Alternating bit protocol (ABP) means a simple data link layer network protocol that retransmits lost or corrupted messages.
Messages are sent from transmitter A to receiver B. Assume that the channel from A to B is initialized and that there are no messages in transit. Each message from A to B contains a data part and a one-bit sequence number, i.e., a value that is 0 or 1. B has two acknowledge characters that it can send to A: ACK0 and ACK1. We assume that the channel may corrupt a message and that there is a way in which A and B can decide whether or not they have received a correct message. How and to what extent that is possible is the subject of coding theory.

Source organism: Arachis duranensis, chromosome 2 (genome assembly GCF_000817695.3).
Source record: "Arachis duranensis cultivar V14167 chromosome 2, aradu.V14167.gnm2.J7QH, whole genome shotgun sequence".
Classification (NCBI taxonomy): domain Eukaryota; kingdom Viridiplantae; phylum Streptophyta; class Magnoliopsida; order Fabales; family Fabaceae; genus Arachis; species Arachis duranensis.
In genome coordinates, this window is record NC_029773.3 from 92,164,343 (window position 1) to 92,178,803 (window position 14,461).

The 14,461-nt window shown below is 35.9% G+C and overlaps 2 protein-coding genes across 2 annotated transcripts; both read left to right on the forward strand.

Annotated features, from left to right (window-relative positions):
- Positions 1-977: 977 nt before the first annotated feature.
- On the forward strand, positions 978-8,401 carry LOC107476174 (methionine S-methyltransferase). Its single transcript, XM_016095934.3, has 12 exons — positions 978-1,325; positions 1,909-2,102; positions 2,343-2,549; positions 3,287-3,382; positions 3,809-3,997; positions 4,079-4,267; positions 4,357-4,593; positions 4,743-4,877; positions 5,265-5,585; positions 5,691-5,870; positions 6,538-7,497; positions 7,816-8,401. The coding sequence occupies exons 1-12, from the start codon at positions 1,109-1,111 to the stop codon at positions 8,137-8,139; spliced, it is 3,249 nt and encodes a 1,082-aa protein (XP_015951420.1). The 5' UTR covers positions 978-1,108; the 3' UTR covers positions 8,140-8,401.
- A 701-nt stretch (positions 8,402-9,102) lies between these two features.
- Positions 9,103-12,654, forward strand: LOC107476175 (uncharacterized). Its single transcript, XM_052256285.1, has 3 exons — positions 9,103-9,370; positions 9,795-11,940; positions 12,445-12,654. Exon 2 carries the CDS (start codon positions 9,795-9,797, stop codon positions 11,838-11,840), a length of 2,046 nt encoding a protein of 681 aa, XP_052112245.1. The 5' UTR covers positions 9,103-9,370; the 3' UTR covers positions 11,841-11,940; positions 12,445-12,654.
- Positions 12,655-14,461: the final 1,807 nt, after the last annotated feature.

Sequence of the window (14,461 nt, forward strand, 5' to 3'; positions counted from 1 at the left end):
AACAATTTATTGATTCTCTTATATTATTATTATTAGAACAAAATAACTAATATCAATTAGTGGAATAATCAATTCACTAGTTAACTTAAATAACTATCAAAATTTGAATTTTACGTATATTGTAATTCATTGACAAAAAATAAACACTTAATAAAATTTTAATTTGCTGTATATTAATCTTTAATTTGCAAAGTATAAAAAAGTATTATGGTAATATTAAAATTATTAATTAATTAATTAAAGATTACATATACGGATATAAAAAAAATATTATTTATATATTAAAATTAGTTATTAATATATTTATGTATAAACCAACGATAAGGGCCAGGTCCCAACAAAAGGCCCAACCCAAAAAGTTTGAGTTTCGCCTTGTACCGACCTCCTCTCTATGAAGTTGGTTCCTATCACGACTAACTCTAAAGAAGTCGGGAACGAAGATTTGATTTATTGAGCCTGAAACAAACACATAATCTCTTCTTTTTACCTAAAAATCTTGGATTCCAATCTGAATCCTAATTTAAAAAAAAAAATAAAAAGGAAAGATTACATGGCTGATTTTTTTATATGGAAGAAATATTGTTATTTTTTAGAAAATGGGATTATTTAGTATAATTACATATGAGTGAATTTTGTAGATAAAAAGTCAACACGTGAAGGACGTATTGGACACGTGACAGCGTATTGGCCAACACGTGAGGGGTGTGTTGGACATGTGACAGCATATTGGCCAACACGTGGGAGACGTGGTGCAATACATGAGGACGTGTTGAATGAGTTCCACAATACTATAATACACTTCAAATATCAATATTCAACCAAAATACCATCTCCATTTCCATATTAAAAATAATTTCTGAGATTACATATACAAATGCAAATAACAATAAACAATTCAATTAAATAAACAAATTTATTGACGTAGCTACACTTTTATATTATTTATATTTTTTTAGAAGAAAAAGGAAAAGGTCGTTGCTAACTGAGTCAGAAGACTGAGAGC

When A sends a message, it sends it continuously, with the same sequence number, until it receives an acknowledgment from B that contains the same sequence number. When that happens, A complements (flips) the sequence number and starts transmitting the next message.
When B receives a message that is not corrupted and has sequence number 0, it starts sending ACK0 and keeps doing so until it receives a valid message with number 1. Then it starts sending ACK1, etc.
This means that A may still receive ACK0 when it is already transmitting messages with sequence number one. (And vice-versa.) It treats such messages as negative-acknowledge characters (NAKs). The simplest behaviour is to ignore them all and continue transmitting.
The protocol may be initialized by sending bogus messages and acks with sequence number 1. The first message with sequence number 0 is a real message.
This article was originally based on material from the Free On-line Dictionary of Computing, which is licensed under the GFDL.
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